The Pinebank Promontory is named after a house built for the Perkins family in 1806, and then rebuilt in 1848. For decades, the deteriorated condition of the building and the necessity of a security fence prevented the public from enjoying the promontory. When it became clear that the structure could not be saved, the Solomon Foundation helped sponsor a series of public workshops to discuss the future of the site.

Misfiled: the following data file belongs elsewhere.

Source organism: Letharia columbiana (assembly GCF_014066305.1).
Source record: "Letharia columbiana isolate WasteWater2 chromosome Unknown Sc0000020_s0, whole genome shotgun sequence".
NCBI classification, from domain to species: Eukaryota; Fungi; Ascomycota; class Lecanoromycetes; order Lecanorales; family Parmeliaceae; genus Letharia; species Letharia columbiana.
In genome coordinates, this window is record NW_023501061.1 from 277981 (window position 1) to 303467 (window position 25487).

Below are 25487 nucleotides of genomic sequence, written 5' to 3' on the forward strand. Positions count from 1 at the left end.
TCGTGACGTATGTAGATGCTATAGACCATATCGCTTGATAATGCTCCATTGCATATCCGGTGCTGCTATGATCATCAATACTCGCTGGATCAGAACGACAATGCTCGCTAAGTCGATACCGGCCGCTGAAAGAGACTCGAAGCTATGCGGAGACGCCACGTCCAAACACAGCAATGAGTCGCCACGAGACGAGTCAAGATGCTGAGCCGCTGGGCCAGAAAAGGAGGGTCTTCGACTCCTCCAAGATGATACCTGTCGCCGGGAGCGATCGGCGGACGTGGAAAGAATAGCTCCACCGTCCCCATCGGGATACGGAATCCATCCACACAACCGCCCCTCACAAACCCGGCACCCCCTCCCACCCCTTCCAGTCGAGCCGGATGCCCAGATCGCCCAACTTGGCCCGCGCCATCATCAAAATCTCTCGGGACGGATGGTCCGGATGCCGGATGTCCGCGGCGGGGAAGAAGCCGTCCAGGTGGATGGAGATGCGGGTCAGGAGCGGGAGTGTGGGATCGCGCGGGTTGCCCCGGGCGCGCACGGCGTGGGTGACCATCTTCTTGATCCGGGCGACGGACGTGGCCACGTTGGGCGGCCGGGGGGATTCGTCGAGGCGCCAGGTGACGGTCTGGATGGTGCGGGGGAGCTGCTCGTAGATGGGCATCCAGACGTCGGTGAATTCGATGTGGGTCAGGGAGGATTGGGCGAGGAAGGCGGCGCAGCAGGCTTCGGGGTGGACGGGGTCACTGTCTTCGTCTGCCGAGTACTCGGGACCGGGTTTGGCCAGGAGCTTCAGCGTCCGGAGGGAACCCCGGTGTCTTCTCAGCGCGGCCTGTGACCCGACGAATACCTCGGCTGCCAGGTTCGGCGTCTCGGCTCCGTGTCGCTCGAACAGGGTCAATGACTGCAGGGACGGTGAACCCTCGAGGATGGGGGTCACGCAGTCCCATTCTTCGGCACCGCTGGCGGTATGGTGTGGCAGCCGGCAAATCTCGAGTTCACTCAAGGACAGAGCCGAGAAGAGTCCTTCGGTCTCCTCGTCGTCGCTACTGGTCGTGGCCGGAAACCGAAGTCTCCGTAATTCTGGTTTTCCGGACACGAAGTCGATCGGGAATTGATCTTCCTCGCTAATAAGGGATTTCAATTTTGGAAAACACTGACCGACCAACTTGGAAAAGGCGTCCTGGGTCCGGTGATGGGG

Manyworkshop participants spoke of the need for a flexible gathering place for cultural events as well as a place of quiet retreat. Victor Walker, landscape architect, was hired by the City of Boston to develop a distinctive landscape design featuring an outline of the house in granite blocks. The three landmark trees received horticultural care and have emerged as a character-defining feature of the site. The site – located far back from the parkways – is used for enjoyment of the park and for public concerts.